Although it was a difficult transition at first, I am confident that I made the right decision by doing FYP. It gave me the chance to settle into things before all the other students got to campus, and I felt well-adjusted before my other classes began. Academically, I feel like I now view topics from more perspectives than just my own, and I am more comfortable speaking my opinion in a classroom full of people because of the many discussions we had throughout FYP. From a social standpoint, FYP allowed me to meet some of the greatest people, and many of the students who did FYP are my good friends. I feel happy and confident here at Sewanee, and I owe much of that to my FYP experience.

The Forest Unheard: My journey from August 13th until now

There was a rapid gasp, a breath of fresh air filling my lungs that felt different from the nitrogen and oxygen I am used to—an aerobic explosion of newness and doubt, of happiness and sorrow, of blindness and determination. Where was I to end up, and how will I cope with another new beginning? I stepped into the stone building filled with unknown identities and salient characters; many of which will effect my own.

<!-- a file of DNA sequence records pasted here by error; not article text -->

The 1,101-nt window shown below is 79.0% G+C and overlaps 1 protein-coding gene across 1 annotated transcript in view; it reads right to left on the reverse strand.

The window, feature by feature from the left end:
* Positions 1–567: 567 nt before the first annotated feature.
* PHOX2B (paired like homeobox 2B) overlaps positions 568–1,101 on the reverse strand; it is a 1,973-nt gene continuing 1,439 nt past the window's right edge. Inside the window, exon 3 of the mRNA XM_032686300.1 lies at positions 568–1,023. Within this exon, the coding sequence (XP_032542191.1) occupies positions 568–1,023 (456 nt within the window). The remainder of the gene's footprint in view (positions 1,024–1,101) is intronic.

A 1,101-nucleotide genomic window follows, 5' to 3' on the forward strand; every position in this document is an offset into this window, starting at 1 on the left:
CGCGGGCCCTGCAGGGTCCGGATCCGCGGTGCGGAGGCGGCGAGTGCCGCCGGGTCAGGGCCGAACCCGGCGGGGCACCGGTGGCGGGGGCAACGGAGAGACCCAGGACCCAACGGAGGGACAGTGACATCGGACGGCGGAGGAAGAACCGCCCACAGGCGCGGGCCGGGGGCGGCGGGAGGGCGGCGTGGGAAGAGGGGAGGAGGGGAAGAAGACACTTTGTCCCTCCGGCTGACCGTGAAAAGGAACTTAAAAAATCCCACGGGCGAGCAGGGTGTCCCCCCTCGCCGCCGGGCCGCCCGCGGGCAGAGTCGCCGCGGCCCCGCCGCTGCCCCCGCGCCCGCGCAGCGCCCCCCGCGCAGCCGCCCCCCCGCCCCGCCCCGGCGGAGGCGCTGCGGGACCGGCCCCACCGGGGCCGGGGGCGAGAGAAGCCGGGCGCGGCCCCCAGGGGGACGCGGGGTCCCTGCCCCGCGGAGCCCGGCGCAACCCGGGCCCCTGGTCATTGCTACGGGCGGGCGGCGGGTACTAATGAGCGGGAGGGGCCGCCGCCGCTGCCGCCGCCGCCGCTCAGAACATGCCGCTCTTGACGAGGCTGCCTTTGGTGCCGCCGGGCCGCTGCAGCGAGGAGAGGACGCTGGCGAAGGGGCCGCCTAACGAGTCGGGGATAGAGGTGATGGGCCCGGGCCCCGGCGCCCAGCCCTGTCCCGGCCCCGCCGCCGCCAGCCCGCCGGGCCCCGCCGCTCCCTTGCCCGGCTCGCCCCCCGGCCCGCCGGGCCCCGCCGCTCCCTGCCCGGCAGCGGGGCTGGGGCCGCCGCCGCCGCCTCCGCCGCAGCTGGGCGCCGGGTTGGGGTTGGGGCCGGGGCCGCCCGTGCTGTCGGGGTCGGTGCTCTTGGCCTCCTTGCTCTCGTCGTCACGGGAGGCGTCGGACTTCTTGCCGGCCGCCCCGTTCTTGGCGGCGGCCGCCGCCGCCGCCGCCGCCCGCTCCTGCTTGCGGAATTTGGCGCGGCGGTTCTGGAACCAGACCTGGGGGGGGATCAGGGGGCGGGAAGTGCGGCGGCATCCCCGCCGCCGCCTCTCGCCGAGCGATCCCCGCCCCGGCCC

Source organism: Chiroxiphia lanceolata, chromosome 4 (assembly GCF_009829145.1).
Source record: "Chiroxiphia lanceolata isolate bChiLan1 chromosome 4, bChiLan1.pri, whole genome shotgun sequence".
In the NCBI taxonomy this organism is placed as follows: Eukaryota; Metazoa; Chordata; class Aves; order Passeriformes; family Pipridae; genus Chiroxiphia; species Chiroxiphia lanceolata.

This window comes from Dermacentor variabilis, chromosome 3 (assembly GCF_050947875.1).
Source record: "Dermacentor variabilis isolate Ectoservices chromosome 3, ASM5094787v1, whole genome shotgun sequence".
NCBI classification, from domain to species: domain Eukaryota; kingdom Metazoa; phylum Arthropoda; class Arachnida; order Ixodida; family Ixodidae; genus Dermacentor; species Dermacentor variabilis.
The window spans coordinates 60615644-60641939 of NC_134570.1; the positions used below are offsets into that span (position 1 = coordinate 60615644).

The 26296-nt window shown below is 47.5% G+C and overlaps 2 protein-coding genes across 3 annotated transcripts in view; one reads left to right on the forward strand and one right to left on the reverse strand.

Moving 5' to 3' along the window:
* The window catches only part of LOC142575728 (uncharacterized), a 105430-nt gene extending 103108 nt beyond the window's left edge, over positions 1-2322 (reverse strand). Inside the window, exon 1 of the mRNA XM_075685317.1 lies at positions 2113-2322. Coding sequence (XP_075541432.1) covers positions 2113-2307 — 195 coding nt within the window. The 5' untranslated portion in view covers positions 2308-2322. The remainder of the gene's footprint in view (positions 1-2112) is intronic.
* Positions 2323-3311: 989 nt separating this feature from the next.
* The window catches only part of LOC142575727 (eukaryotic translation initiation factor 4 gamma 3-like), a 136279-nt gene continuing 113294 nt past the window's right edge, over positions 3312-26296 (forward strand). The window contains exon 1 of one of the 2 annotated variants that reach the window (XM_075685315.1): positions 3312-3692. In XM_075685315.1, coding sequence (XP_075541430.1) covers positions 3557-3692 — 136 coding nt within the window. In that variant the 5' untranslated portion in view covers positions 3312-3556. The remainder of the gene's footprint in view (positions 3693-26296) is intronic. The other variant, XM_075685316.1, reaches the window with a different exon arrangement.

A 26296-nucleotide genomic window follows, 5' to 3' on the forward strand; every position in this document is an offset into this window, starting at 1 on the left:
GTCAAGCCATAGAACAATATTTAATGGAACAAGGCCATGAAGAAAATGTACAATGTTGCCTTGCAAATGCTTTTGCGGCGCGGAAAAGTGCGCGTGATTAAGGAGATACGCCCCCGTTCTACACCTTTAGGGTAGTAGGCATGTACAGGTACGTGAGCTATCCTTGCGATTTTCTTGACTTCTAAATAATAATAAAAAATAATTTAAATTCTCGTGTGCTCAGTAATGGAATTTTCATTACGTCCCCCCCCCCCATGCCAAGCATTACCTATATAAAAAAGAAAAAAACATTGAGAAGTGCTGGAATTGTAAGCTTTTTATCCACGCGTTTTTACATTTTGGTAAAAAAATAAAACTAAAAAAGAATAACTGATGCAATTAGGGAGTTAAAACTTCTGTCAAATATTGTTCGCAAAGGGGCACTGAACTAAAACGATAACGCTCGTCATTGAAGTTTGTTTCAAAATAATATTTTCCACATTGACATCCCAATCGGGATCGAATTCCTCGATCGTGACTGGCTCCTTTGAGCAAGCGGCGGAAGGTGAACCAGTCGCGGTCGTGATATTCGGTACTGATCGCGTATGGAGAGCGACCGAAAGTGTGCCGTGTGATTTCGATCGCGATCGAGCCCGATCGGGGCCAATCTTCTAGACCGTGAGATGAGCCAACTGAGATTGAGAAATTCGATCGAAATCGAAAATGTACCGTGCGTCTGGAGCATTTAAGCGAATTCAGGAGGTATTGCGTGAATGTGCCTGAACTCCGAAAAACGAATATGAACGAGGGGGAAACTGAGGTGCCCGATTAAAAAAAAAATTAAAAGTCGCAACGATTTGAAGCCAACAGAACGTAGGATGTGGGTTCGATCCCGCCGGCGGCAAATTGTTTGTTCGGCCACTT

The beginning of my FYP experience was strangely serene. I spent my days trying “to [discover] that wavelength in which [I] could thrive by being myself” (to quote myself from the Day 1 blog). Like the particles in the air that fill my lungs, the friend groups that I have made happened naturally. A slight giggle or smile set things off in just the right ways. The discussions about place aided me in my journey of self discovery. I remember sitting alongside a cabin on the perimeter tail with all of my new companions, discussing the details presented in in which David Haskell’s The Forest Unseen. These discussions were quite mesmerizing for they gave me this unprecedented knowledge that I would be able to use in my near future. In the first lecture, Professor Craighill noted that we are all here by choice and that, “Sewanee has the power to attract various individuals”. She also noted that these “intimate and emotional landscapes” allow us students to secure a safe and social identity. Over the past month, it was this identity that allowed me to attach to various individuals and awaken my sense of belonging. Although many of the lectures during the Find Your Place program were captivating, some disheartened me. Dr. McDonough noted that the “problem of the color line” was quite relevant during the establishment of the school and that southern ideals, such as slavery, flourished among the minds of many who originally attended. The mere idea of it all was the first problem I was faced with. Why am I attending a school that was partly built upon the ideals and money that came with slavery? School started, the bugs whistled, the tips of leaves began to turn crimson, my bike was stolen, and I realized something. Sewanee is past that. As a tightly knit community, this institution has faced their problems with heavy hearts. I fit in so well here that I cannot bear to even think about the past. As I sit here typing, I am thinking of the diversity of my friend group—the warm cultures blended profoundly into my very identity.